[R] Two envelopes problem
Mark Leeds
markleeds at verizon.net
Tue Aug 26 17:44:19 CEST 2008
Hi Duncan: I think I get you. Once one takes expectations, there is an
underlying assumption about the distribution of X and , in this problem, we
don't have one so taking expectations has no meaning.
If the log utility "fixing" the problem is purely just a coincidence, then
it's surely an odd one because log(utility) is often used in economics for
expressing how investors view the notion of accumulating capital versus the
risk of losing it. I'm not a economist but it's common for them to
use log utility to prove theorems about optimal consumption etc.
Thanks because I think I see it now by your example below.
Mark
-----Original Message-----
From: Duncan Murdoch [mailto:murdoch at stats.uwo.ca]
Sent: Tuesday, August 26, 2008 11:26 AM
To: Mark Leeds
Cc: r-help at r-project.org
Subject: Re: [R] Two envelopes problem
On 8/26/2008 9:51 AM, Mark Leeds wrote:
> Duncan: I think I see what you're saying but the strange thing is that if
> you use the utility function log(x) rather than x, then the expected
values
> are equal.
I think that's more or less a coincidence. If I tell you that the two
envelopes contain X and 2X, and I also tell you that X is 1,2,3,4, or 5,
and you open one and observe 10, then you know that X=5 is the content
of the other envelope. The expected utility of switching is negative
using any increasing utility function.
On the other hand, if we know X is one of 6,7,8,9,10, and you observe a
10, then you know that you got X, so the other envelope contains 2X =
20, and the expected utility is positive.
As Heinz says, the problem does not give enough information to come to a
decision. The decision *must* depend on the assumed distribution of X,
and the problem statement gives no basis for choosing one. There are
probably some subjective Bayesians who would assume a particular default
prior in a situation like that, but I wouldn't.
Duncan Murdoch
Somehow, if you are correct and I think you are, then taking the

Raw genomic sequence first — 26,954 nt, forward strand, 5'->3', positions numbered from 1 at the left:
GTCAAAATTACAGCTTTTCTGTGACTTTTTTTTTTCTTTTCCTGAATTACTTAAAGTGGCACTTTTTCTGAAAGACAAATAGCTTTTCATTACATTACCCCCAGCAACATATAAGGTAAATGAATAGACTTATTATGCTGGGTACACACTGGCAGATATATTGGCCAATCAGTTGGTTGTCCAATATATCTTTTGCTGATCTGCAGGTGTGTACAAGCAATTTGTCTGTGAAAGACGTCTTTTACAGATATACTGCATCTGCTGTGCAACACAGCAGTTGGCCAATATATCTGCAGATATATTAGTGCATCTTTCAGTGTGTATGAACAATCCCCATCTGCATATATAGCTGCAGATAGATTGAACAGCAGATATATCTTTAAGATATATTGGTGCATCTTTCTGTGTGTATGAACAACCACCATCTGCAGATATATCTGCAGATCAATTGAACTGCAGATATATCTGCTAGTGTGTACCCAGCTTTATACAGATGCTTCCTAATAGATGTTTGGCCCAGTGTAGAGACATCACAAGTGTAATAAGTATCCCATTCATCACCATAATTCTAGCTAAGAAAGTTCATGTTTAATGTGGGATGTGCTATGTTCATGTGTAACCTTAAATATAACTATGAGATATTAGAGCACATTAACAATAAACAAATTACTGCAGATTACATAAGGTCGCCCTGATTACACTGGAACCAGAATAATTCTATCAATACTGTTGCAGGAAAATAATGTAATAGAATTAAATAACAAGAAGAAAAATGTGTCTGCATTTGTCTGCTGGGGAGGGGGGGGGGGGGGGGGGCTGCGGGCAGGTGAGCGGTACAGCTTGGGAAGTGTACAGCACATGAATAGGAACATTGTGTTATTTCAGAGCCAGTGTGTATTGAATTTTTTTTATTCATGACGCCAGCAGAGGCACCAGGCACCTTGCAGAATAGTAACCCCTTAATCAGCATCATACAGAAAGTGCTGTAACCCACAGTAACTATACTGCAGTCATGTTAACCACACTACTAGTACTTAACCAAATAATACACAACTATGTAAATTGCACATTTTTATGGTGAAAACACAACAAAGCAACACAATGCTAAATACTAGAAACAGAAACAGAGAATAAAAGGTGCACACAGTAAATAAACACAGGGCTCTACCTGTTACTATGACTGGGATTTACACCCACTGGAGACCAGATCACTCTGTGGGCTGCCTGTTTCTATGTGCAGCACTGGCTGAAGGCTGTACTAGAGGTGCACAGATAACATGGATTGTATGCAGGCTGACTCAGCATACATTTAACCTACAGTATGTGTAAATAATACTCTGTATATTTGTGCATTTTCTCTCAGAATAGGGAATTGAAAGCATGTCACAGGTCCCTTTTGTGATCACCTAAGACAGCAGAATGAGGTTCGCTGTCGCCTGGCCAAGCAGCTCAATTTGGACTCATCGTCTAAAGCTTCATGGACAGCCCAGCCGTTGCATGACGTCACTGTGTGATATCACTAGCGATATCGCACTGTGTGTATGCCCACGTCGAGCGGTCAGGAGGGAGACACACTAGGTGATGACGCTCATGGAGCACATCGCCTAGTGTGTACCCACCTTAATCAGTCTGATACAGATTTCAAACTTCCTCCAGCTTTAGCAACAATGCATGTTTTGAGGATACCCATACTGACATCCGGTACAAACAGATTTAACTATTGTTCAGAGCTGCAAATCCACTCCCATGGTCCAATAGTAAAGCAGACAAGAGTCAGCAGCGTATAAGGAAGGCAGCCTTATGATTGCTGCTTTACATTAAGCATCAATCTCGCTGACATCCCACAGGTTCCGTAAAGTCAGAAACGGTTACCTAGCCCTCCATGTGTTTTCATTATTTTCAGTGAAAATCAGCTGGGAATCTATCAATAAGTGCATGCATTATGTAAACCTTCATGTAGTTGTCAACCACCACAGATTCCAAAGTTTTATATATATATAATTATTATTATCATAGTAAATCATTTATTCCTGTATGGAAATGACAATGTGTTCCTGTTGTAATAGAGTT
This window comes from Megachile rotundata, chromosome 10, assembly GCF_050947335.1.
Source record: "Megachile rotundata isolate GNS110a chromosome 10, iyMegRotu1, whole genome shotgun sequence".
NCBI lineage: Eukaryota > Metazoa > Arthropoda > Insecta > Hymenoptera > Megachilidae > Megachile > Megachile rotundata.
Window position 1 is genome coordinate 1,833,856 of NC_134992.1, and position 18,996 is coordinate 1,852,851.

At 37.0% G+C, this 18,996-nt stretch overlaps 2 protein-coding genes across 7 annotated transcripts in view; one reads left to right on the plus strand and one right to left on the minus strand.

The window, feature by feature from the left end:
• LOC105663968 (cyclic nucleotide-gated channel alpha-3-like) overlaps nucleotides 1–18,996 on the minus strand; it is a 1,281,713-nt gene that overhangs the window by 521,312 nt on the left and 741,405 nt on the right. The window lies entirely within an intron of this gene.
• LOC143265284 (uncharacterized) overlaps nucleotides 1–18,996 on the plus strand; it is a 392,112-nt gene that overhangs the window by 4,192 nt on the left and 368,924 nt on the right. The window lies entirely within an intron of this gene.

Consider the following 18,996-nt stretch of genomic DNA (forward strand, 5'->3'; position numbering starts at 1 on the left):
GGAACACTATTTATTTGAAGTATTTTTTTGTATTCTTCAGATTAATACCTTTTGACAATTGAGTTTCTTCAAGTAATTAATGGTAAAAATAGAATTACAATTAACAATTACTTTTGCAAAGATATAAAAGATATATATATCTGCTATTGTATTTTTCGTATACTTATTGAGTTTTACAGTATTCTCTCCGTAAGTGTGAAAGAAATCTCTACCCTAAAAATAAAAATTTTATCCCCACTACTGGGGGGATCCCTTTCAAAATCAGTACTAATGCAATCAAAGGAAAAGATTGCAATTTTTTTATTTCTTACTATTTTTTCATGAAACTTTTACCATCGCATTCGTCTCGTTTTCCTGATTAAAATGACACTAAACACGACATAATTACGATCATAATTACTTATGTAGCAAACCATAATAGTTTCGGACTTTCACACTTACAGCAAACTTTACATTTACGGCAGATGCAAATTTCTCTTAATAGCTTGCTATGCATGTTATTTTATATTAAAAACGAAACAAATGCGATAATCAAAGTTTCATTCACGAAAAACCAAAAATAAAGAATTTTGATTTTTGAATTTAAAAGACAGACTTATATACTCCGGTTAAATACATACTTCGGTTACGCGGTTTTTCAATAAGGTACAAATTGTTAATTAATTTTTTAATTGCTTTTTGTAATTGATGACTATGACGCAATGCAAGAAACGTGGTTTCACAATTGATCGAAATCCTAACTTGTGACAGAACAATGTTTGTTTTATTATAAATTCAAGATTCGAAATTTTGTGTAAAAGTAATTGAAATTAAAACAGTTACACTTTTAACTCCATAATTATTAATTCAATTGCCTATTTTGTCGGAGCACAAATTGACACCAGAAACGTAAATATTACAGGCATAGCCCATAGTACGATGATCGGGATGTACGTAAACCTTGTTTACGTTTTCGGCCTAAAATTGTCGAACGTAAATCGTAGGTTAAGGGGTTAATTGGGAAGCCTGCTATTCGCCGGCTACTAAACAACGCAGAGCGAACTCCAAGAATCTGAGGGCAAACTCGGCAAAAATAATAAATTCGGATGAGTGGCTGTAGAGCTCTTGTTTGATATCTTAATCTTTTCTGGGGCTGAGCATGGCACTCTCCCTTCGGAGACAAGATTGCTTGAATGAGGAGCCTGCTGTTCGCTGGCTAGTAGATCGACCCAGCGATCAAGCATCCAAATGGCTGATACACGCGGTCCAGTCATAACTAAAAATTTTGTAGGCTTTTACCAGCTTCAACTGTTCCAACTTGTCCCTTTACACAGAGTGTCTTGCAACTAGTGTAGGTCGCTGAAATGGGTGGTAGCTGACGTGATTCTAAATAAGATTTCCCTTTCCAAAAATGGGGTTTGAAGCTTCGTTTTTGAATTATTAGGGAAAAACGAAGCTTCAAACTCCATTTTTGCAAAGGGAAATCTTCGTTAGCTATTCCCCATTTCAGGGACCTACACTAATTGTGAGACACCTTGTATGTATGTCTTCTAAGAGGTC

> log , "fixes" the distribution of x which is kind of odd to me. I'm sorry
to
> belabor this non R related discussion and I won't say anything more about
it
> but I worked/talked on this with someone for about a month a few years
ago
> and we gave up so it's interesting for me to see this again.
>
> Mark
>
> -----Original Message-----
> From: r-help-bounces at r-project.org [mailto:r-help-bounces at r-project.org]
On
> Behalf Of Duncan Murdoch
> Sent: Tuesday, August 26, 2008 8:15 AM
> To: Jim Lemon
> Cc: r-help at r-project.org; Mario
> Subject: Re: [R] Two envelopes problem
>
> On 26/08/2008 7:54 AM, Jim Lemon wrote:
>> Hi again,
>> Oops, I meant the expected value of the swap is:
>>
>> 5*0.5 + 20*0.5 = 12.5
>>
>> Too late, must get to bed.
>
> But that is still wrong. You want a conditional expectation,
> conditional on the observed value (10 in this case). The answer depends
> on the distribution of the amount X, where the envelopes contain X and
> 2X. For example, if you knew that X was at most 5, you would know you
> had just observed 2X, and switching would be a bad idea.
>
> The paradox arises because people want to put a nonsensical Unif(0,
> infinity) distribution on X. The Wikipedia article points out that it
> can also arise in cases where the distribution on X has infinite mean:
> a mathematically valid but still nonsensical possibility.
>
> Duncan Murdoch
>
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